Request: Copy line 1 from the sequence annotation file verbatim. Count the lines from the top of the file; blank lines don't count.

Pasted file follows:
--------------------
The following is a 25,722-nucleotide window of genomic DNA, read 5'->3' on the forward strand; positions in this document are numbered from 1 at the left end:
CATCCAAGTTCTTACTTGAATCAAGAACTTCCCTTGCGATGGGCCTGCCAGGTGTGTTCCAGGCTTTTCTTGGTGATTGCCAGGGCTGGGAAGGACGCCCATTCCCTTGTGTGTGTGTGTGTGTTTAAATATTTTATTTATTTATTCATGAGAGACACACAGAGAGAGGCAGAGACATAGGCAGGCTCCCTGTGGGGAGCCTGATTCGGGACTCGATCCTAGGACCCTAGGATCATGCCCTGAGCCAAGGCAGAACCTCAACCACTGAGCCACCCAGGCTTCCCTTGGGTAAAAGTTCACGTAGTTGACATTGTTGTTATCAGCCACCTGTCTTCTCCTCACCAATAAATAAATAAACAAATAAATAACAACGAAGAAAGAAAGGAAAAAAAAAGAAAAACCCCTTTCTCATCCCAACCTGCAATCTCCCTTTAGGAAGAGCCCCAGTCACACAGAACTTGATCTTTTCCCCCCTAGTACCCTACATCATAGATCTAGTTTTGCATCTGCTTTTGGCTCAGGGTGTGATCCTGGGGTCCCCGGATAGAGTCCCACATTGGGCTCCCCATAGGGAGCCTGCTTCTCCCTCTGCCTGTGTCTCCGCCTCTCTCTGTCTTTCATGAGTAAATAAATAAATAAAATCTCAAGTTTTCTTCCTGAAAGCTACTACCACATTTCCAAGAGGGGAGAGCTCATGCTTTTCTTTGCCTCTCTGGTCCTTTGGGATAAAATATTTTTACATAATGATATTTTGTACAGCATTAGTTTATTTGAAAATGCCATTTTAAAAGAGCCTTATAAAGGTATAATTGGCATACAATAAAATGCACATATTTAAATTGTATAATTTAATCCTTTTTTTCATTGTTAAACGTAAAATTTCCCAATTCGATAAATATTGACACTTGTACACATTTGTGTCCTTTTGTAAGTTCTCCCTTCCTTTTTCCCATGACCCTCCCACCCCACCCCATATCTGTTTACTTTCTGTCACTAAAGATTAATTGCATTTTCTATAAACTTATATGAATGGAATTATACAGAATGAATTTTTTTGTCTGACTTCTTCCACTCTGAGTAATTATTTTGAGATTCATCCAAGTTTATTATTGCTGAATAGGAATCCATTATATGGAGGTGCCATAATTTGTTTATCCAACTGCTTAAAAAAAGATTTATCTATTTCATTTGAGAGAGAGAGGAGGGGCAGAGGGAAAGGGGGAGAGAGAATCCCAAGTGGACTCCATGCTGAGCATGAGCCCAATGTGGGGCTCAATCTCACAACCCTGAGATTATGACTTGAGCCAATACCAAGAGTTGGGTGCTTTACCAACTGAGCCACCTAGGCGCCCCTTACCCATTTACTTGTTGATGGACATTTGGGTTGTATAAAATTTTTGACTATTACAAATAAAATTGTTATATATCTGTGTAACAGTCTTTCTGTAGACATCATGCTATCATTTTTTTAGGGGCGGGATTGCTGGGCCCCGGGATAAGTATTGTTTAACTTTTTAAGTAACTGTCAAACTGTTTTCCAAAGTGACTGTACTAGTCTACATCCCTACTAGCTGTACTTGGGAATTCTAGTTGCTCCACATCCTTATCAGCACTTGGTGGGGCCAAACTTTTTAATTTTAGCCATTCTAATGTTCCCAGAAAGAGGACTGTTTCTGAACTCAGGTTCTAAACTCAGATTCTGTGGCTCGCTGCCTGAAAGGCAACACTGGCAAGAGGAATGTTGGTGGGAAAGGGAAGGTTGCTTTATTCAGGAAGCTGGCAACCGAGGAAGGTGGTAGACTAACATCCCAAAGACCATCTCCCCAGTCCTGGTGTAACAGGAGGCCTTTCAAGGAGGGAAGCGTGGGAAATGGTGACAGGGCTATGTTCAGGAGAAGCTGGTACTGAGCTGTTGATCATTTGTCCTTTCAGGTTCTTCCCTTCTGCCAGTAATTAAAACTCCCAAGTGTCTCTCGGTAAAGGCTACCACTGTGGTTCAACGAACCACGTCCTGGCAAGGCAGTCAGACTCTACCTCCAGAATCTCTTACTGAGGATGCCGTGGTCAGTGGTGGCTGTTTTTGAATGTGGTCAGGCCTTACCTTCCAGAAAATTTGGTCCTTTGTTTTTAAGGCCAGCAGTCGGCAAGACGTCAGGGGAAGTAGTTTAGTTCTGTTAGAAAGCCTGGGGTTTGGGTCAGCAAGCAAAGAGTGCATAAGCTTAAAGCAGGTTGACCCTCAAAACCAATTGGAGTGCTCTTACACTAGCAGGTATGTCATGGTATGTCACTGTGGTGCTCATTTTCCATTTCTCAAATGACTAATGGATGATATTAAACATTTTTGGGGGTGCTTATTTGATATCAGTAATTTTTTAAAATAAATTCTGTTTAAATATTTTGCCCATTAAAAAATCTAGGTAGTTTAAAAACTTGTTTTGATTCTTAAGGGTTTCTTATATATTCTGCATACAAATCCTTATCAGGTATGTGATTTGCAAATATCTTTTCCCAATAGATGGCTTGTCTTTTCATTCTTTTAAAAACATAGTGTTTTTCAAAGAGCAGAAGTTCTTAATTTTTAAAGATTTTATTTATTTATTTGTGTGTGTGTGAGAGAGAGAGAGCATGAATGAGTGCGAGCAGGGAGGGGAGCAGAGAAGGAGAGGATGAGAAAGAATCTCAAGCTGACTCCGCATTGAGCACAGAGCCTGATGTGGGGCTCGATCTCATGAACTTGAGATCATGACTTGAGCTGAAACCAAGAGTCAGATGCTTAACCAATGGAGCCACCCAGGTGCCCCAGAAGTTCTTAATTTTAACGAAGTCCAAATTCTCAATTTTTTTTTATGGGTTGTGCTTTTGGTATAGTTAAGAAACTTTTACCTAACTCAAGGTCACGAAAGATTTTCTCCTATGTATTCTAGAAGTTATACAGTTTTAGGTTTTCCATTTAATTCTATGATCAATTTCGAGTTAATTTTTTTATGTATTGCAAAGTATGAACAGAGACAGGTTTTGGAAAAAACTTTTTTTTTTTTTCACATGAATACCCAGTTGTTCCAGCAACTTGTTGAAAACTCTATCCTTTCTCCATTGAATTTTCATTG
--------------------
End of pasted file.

The following is a 25,722-nucleotide window of genomic DNA, read 5'->3' on the forward strand; positions in this document are numbered from 1 at the left end: